The day begins with a wake-up bell at 4 a.m. and meditation starts at 4.30 a.m. Over ten hours of the day are spent in meditation, which includes about three and a half hours of group meditation.Vipassana is taught in two stages. Beginners first train their mind to become sensitive to physical sensations by concentrating on respiration. Seated in a quiet place with eyes closed, they focus on the breathing. In the second stage, they apply their heightened sensitivity to scanning their entire body.This exercise is compared to turning on a light in a darkened room.
An experienced practitioner of meditation says, "Vipassana meditation takes you to the highest state, the greatest purification of the mind. It brings about self discipline. Feelings of anger and hatred vanish. One's capacity to work increases. The mind by itself has tremendous powers".
When schools were functioning normally, we once took a batch of history students on a three day historical excursion. We wanted history to come alive for them to feel the excitement of life in a bygone era.
One phase of our tour took us to Mihintale. Mountains are fascinating but this particular mountain was special not only because it towers one thousand feet upwards into the skyline, but because of its fame as the place where Buddhism was first introduced by Maha Thera Mahinda. This mountain was known in early times as Missaka Mountain and the 400 acre forest area was called Missakapabbata and it included 4 mountains, the Athvehera mountain and the Anaikutti Kanda, the Rajagirilena mountain and Mihintale.
In the 3rd century BC, during King Devanampiyatissa's time, it was heavily forested and wild animals roamed about and it was a favourite place for hunting. The King went deer hunting there.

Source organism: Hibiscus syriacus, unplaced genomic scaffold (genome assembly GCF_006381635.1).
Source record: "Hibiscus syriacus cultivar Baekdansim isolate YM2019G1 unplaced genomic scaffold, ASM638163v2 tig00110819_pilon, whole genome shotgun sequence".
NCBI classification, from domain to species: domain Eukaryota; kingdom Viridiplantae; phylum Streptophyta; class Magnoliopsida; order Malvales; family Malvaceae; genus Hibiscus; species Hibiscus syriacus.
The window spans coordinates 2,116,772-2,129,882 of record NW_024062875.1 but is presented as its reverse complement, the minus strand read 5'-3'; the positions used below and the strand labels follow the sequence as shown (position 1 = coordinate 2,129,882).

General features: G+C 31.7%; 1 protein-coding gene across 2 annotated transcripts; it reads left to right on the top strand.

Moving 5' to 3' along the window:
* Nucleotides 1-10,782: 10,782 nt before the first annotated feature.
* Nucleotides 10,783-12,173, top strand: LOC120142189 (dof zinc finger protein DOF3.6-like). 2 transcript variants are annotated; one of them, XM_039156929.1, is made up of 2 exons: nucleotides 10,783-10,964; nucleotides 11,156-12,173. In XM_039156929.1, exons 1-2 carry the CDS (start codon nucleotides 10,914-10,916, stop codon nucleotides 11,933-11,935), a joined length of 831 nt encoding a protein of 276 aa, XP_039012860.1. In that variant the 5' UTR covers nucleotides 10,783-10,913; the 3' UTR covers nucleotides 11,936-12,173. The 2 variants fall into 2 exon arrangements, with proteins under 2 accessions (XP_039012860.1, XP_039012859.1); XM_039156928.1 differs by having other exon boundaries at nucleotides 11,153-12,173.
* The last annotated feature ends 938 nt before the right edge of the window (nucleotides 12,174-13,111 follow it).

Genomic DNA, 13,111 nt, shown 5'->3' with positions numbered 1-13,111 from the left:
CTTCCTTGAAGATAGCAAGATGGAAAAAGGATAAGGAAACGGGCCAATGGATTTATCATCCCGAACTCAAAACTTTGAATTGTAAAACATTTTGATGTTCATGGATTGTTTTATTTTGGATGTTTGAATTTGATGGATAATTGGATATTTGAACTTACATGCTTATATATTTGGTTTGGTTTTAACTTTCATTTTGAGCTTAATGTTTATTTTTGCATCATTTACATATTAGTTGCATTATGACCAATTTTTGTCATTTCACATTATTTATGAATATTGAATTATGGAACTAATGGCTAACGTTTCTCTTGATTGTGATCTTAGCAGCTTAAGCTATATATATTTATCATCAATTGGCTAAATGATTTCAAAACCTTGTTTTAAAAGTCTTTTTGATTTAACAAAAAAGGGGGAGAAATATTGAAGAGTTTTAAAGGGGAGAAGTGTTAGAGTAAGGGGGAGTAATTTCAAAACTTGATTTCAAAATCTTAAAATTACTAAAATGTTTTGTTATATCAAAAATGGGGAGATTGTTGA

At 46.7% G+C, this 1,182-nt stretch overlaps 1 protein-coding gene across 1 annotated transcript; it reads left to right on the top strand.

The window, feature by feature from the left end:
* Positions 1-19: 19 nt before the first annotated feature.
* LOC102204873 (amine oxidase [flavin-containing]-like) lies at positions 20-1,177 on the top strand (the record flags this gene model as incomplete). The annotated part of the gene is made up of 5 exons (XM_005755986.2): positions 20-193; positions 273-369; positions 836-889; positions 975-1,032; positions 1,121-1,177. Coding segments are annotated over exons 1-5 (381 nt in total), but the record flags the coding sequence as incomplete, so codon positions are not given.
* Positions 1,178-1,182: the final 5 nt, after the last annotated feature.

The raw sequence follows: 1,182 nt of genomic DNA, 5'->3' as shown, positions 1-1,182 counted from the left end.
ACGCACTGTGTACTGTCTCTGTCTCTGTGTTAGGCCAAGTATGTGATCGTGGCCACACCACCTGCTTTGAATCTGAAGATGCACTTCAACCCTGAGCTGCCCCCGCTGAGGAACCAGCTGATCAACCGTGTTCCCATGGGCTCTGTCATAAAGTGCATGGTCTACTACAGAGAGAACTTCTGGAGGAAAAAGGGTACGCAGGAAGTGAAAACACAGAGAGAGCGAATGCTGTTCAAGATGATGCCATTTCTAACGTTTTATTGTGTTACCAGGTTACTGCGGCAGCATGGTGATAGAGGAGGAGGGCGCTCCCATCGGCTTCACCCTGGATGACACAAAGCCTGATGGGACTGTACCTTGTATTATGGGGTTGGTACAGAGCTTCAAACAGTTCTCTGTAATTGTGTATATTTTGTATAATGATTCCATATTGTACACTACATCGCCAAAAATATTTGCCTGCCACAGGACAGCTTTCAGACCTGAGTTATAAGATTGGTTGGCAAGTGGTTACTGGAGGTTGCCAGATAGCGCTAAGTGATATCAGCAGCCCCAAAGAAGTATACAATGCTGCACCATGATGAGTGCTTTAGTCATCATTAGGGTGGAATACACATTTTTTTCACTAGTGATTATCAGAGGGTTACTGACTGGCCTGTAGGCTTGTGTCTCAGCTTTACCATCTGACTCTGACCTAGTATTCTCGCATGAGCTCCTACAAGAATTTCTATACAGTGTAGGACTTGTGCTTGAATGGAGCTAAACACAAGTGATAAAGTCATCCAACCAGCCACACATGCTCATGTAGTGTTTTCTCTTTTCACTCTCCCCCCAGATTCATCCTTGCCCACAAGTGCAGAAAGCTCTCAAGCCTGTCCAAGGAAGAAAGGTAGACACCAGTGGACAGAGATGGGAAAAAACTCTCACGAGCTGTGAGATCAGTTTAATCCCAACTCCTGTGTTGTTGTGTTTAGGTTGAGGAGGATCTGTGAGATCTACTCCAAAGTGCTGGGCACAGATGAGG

Mihintale is 8 miles east of Anuradhapura, the city built on the banks of the Malwathu Oya, originally named Kadama Oya. A special feature of the mountain area is the rocky boulders scattered all over and the natural cave formations. The huge shade trees, the crystal clear ponds give this area a feeling of tranquillity and it was ideally suited for meditation. The Stupas which dot the mountain area lent it its name, Cetiyapabbata.
In Anuradhapura, I met one of my archaeology friends and he gladly agreed to come with us to Mihintale and take us round. I have been to Mihintale many times, but this trip was most enjoyable as we peered into every nook and corner.
We climbed the granite stone steps though now there is an easier route. Almost at the foot of the stone stairs is an ancient hospital which is most interesting. This hospital has been built by King Sena II, 853 883 AD and it is mentioned in the Culavamsa.
The hospital layout is interesting. There is a 118 ft. x 97 ft. hall and there are rooms which lead from it on either side. A shrine stands at one end and verandas on either side. An inscription in Mihintale refers to a doctor who could treat with leeches (Pahunda) and another orthopaedic physician (mandovuva) who would have worked in this hospital. There is a stone medicinal boat like a sarcophagus which was used to treat paralysed patients. There is a round hollow area to fit the head and it slopes towards the feet, with a depression for the buttocks. Patients were submerged in a medicated oil bath and their chest was covered with lotus leaves.
Climbing the first flight of stairs brought us to a plateau area. There are altogether 1840 stone steps leading up to the mountain. The Maha Saya is the largest stupa in Mihintale and the most impressive. We walked down a little path to have a look at the cave where Mahinda lived. There is a stone bed below the cave overhang. Mahinda Thero was Emperor Asoka's brother and he lived for 48 years in Sri Lanka preaching Buddhism and meditating among the rocky crags of Mihintale.